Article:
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Charles A. Baker

It would be a difficult matter for the most casual observer to pass the ranch owned and occupied by Mr. Baker in the Bloomfield section, Sonoma county, without noting its well-kept appearance, home-like surroundings and general air of thriftiness. This comment would be just, and especially so when it is taken into consideration the comparatively short time that it has been in the hands of the present owner. The ranch is entirely in orchard, from which the owner reaps a substantial income.

In Butte county, Cal., in 1874, Charles A. Baker was born, the son of Andrew K. and Louise (Walker) Baker, the former of whom was a native of Arkansas. On a farm in an unprogressive portion of that southern state the news of a larger opportunity for his energies reached the ears and penetrated the consciousness of Andrew K. Baker, and it was not without due deliberation that he decided to leave the locality in which his ancestors had lived for so many years and cast in his lot with the immigrants to the Golden West. The year 1852 found him crossing the plains with ox-teams, and in due time he halted in San Joaquin county, where, near Lodi, he turned his knowledge of farming to good account. He remained in that locality for about seven years, when he went to Butte county, in 1865, and settled in a section as yet very sparsely inhabited. There he bought two hundred acres of land which he sowed to grain, which yielded large crops, and in the course of the more than twenty years that he was spared to carry on this property he became well-to-do financially. There he passed away in 1887, and there his widow still makes her home, in the house in which all of her seven children were born. Named in order of their birth the children born to these worthy parents were as follows: William, living in Oregon; Arthur, Jessie, May, Mattie and Bessie, all of whom make their home with their mother; and Charles A., the subject of this sketch.

When he was a boy in school Charles A. Baker suffered the loss of his father by death, and as soon as his education was completed he assisted his brothers in carrying on the work of the home ranch which the father had laid down. This association continued in harmony and with profit for many years, when, in 1909, Charles A. came to Sonoma county and bought part of the Andrews ranch of forty-two acres near Bloomfield, the same property on which he resides today. The cultivation of the best grades of apples constitutes his chief industry, twenty-five acres being in the Gravenstein, Alexander, Bellflower and winter varieties. Since Mr. Baker has become the owner of the property he has put it in the best possible condition through supplying whatever was lacking to make it an up-to-date ranch, and the appearance which it presents today bespeaks the owner to be a man of method and one who appreciates the necessity of caring for details. During his first season, 1909, his crop netted him returns to the amount of $600, and the outlook for the present year bids fair to exceed that considerably.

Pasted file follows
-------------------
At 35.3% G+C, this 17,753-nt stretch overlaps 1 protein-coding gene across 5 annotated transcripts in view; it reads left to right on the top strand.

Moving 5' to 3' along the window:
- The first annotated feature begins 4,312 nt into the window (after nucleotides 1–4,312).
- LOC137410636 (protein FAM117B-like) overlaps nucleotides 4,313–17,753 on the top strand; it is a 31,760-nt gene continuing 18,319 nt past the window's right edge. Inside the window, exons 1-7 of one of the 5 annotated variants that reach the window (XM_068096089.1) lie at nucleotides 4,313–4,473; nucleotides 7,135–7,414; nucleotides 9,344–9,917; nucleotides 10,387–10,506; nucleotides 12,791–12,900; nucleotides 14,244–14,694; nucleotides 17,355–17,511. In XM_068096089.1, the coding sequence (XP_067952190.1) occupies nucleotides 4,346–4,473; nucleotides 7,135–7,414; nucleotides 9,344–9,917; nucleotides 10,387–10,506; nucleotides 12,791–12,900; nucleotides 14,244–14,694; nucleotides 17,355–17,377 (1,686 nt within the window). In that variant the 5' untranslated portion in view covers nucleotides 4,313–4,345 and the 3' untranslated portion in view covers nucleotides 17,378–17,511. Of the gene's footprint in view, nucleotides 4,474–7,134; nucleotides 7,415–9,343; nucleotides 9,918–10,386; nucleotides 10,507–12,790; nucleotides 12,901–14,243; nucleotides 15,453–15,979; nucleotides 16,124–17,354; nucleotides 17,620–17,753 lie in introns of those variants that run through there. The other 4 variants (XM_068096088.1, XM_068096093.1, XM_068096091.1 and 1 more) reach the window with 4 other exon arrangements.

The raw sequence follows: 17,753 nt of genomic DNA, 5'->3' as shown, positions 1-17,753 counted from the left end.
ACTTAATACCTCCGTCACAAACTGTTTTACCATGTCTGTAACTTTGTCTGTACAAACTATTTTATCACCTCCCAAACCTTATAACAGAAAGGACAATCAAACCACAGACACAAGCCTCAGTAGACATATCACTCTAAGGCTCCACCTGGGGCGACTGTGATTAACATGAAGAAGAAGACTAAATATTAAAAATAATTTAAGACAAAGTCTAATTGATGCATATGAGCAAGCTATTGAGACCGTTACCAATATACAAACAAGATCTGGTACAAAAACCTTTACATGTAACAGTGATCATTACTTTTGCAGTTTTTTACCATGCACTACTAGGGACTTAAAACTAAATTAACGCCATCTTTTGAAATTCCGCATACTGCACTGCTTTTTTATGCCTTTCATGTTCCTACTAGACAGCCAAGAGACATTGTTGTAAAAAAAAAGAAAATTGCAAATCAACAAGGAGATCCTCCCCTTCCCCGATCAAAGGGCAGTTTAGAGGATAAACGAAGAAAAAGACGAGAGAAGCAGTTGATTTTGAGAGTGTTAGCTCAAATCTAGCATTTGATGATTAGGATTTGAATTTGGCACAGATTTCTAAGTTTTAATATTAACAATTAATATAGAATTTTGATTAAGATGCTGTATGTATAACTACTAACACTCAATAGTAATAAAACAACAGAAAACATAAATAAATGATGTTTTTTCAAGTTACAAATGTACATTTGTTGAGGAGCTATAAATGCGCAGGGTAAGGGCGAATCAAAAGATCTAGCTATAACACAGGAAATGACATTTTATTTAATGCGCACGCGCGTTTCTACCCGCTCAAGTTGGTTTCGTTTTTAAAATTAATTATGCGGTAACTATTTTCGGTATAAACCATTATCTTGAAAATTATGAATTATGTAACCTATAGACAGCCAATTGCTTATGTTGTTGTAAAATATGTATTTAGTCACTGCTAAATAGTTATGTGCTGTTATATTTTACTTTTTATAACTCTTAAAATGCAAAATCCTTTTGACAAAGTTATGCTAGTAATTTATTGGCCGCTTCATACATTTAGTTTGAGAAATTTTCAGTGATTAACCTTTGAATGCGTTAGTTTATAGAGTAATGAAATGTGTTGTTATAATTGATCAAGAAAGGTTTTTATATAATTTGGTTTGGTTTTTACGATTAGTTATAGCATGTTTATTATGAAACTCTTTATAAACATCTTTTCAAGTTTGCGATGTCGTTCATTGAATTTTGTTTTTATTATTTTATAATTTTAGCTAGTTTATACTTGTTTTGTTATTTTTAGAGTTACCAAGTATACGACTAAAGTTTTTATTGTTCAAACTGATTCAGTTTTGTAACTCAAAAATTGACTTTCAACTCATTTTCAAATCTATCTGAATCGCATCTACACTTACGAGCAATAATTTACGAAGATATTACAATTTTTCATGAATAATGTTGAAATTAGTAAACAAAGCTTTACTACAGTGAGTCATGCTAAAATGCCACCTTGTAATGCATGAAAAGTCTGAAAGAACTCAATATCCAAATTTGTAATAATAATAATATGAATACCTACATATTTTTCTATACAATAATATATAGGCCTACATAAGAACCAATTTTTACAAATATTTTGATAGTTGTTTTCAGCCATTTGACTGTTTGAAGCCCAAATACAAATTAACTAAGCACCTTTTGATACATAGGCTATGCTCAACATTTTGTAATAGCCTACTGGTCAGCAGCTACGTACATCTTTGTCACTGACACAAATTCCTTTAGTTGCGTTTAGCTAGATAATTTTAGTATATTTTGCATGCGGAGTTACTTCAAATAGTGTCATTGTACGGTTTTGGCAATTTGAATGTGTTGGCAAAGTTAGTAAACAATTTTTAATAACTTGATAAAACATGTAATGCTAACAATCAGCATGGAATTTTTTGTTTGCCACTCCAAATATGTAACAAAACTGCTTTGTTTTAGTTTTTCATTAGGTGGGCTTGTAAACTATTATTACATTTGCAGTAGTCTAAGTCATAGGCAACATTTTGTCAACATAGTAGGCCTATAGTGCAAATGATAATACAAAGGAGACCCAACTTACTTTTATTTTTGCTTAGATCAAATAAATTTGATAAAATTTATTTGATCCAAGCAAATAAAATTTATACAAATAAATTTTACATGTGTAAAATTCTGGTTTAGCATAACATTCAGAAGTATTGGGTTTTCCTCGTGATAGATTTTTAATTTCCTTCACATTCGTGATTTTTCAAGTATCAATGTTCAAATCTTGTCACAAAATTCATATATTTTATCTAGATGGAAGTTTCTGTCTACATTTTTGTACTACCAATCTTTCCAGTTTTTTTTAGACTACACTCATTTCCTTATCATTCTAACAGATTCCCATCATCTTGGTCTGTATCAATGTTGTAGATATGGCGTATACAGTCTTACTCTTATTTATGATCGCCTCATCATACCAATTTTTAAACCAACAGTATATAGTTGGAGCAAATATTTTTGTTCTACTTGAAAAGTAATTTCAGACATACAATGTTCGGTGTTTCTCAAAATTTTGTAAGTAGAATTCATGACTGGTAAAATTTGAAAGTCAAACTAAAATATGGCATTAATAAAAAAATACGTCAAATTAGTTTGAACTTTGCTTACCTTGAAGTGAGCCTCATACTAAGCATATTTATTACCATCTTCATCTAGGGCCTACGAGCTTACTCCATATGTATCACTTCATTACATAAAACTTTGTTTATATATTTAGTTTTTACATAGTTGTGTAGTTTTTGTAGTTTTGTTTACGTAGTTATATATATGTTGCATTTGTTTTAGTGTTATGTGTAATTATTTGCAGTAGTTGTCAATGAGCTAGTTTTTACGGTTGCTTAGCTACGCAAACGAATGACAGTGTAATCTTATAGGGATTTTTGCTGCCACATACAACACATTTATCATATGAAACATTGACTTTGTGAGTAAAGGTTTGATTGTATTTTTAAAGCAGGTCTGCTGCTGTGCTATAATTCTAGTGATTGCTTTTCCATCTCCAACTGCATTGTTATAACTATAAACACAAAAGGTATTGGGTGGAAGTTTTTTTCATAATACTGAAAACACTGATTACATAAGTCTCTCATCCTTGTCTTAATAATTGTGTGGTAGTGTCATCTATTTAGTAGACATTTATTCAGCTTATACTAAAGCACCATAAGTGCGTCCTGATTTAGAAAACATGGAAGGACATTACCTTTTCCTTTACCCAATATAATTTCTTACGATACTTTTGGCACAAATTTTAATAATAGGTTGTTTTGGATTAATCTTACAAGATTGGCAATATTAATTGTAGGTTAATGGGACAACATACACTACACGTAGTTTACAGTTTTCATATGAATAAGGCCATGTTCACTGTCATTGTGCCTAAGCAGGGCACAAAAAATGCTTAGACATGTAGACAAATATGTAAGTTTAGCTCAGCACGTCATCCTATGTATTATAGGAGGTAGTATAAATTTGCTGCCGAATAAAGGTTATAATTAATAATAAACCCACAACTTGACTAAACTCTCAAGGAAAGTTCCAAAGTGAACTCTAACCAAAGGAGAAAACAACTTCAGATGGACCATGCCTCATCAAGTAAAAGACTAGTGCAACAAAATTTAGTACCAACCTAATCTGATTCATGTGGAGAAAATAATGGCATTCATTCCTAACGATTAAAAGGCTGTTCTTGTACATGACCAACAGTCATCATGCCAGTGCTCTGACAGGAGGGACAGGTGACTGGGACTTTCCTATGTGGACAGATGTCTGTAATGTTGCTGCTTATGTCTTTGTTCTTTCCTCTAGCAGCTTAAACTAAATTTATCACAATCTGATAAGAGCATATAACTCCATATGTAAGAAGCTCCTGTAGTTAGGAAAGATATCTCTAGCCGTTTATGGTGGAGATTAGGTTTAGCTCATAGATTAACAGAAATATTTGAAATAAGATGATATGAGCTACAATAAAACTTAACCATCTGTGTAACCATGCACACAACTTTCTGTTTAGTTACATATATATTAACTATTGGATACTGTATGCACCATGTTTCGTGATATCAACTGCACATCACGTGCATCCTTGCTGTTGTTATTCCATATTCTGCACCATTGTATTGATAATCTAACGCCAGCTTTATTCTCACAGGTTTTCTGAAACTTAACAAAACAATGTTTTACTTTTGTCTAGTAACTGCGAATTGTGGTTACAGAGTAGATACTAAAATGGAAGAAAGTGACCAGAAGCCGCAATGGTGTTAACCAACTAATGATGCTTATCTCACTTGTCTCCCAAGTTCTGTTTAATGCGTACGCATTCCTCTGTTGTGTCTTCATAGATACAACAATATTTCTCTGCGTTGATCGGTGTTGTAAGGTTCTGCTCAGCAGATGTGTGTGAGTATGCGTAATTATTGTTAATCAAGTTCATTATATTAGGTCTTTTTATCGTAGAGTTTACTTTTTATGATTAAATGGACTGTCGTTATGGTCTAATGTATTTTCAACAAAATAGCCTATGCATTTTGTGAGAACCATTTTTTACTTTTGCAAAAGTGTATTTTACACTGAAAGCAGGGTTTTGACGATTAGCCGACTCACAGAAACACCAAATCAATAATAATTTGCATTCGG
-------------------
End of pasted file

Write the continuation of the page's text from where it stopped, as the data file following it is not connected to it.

The marriage of Mr. Baker in 1909 united him with Miss Frances V. Perry, who like himself is a native of Butte county. They have one daughter, Frances Louise, born October 4, 1910. In his political preferences Mr. Baker is a Democrat, and fraternally his is associated with the Odd Fellows order.


Source:
History of Sonoma County, California
Biographical Sketches of The Leading Men and Women of the County Who Have Been Identified With Its Growth and Development from the Early Days to the Present
History By: Tom Gregory
Historic Record Company, Los Angeles, California (1911)

Transcribed by Peggy Hooper 2011